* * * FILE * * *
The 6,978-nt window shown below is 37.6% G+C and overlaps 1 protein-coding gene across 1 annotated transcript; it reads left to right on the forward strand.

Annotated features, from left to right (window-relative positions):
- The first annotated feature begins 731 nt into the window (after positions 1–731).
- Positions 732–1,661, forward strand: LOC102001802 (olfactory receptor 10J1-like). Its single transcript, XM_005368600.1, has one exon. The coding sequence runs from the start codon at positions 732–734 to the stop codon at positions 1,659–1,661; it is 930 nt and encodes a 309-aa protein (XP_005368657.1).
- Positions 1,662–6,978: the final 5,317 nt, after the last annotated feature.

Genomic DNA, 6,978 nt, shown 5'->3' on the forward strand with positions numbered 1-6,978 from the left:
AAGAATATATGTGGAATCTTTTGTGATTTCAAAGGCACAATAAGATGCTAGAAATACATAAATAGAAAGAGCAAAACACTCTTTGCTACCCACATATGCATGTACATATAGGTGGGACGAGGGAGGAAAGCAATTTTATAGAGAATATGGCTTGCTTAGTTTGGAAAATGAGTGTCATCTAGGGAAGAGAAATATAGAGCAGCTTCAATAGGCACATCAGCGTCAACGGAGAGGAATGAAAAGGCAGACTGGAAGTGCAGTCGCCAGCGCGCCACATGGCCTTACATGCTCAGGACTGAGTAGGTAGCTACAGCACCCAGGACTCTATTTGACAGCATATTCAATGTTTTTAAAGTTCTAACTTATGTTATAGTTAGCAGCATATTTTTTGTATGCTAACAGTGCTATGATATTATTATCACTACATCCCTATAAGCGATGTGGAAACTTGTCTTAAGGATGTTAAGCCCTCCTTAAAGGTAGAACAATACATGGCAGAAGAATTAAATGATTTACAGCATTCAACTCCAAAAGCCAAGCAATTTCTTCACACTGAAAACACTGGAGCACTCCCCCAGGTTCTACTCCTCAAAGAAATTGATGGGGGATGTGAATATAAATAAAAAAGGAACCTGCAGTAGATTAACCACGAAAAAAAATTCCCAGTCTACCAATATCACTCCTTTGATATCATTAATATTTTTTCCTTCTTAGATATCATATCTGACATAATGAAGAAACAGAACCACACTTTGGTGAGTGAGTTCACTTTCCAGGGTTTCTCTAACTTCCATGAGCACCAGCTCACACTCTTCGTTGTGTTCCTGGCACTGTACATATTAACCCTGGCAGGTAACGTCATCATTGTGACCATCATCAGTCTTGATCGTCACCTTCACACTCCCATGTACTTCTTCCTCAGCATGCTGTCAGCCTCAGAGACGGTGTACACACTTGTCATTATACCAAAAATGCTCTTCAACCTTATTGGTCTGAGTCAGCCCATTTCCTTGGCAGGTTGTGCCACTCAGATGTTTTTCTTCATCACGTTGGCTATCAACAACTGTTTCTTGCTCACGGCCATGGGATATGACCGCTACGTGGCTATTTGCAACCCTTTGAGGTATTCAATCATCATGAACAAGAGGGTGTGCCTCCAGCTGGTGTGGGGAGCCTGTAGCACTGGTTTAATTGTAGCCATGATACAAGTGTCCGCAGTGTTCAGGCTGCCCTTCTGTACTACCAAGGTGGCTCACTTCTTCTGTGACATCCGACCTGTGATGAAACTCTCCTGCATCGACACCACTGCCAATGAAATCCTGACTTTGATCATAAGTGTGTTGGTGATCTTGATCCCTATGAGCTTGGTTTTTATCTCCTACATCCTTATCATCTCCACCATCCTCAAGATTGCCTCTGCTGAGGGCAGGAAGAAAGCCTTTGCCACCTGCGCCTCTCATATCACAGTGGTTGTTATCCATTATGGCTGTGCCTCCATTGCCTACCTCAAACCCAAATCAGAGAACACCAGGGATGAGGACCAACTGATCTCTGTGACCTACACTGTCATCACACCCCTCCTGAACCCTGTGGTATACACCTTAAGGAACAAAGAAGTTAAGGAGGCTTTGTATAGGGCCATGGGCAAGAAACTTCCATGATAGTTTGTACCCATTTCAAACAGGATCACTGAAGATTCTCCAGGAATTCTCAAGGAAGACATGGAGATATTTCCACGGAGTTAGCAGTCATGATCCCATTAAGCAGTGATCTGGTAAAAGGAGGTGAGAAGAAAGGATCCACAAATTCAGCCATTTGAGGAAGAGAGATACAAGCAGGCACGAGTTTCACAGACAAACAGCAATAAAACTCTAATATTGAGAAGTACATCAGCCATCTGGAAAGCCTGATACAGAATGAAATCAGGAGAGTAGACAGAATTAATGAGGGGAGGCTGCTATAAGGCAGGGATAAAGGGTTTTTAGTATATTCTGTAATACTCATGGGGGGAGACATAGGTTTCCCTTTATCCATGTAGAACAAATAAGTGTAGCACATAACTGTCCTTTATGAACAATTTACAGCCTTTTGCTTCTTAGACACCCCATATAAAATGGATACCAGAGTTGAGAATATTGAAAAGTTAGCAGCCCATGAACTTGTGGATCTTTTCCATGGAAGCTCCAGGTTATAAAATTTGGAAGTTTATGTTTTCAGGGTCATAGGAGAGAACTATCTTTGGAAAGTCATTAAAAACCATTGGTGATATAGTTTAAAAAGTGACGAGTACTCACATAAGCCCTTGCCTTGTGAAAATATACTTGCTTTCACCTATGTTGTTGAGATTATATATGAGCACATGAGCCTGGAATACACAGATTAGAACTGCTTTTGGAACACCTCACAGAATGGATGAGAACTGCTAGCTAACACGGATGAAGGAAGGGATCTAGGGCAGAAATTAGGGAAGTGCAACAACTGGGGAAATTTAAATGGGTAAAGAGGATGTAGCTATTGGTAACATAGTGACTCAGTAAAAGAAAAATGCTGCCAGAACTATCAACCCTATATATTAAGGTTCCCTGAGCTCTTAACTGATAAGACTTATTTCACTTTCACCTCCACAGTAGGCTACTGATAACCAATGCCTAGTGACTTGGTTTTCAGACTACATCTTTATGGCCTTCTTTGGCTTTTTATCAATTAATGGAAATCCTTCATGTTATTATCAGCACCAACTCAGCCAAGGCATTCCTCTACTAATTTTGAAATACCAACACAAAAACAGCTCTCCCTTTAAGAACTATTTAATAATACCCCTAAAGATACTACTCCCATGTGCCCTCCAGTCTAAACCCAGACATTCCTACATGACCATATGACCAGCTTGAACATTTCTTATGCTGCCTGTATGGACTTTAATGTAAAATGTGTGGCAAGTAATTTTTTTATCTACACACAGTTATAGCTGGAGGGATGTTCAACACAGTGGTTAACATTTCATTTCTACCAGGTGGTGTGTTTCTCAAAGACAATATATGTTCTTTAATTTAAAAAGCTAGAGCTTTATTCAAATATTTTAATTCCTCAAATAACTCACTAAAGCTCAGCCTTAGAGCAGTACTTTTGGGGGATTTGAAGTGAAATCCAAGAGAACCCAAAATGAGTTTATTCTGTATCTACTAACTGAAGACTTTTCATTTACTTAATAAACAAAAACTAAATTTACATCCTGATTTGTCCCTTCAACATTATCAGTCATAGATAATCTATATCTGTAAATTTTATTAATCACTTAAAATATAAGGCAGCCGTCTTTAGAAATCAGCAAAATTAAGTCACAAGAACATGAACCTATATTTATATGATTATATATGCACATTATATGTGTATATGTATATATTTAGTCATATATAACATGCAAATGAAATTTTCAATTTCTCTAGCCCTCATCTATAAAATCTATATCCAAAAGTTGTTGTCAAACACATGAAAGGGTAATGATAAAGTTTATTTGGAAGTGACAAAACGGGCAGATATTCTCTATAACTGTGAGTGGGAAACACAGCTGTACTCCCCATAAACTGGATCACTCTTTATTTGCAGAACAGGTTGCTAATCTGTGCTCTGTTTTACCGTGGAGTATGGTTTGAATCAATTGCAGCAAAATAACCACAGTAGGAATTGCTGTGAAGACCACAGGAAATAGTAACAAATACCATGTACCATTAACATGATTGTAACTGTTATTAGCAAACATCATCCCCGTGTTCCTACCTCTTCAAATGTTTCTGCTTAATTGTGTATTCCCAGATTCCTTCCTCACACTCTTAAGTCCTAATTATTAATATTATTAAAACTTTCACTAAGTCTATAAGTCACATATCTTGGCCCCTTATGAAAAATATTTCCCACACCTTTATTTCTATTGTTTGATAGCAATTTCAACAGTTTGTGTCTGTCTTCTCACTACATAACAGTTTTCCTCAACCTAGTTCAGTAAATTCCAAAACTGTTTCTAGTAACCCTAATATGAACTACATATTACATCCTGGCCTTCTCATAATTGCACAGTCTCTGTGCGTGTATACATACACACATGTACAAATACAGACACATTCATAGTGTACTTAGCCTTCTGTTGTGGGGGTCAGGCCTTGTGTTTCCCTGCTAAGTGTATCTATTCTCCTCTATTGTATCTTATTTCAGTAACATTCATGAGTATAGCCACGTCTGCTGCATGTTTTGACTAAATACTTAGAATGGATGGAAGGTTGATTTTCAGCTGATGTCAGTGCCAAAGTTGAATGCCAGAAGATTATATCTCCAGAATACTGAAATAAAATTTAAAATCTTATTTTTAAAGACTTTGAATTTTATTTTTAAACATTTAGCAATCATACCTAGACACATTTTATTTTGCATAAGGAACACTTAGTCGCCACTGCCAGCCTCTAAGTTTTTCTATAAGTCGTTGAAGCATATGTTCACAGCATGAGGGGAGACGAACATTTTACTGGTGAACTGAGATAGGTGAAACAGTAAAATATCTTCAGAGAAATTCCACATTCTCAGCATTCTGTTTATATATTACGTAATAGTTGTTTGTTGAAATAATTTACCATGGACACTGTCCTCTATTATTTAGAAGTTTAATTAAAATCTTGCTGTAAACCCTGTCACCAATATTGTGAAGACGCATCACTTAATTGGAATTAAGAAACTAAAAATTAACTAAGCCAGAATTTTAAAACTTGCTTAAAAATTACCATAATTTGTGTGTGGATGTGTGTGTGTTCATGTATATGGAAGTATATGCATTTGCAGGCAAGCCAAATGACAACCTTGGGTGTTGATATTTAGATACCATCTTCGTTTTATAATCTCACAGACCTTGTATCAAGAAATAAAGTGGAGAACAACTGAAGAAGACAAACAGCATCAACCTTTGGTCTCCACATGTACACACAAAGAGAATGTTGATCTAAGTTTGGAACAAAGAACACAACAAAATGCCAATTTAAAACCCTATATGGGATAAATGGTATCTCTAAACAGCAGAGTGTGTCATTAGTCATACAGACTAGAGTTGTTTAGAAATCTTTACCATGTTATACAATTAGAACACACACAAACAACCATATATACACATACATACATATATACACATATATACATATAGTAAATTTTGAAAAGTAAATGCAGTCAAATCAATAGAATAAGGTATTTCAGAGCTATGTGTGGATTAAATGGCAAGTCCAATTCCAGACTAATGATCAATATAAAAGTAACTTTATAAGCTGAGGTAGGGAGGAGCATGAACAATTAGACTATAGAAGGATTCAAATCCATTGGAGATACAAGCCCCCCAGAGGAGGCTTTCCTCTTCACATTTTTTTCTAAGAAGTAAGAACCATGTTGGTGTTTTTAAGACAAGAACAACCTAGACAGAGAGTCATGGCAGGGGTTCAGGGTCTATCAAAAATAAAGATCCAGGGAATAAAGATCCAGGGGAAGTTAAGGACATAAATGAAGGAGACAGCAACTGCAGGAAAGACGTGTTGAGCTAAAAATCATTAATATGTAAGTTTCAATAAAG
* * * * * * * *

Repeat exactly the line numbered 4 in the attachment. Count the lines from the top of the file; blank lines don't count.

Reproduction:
- Positions 732–1,661, forward strand: LOC102001802 (olfactory receptor 10J1-like). Its single transcript, XM_005368600.1, has one exon. The coding sequence runs from the start codon at positions 732–734 to the stop codon at positions 1,659–1,661; it is 930 nt and encodes a 309-aa protein (XP_005368657.1).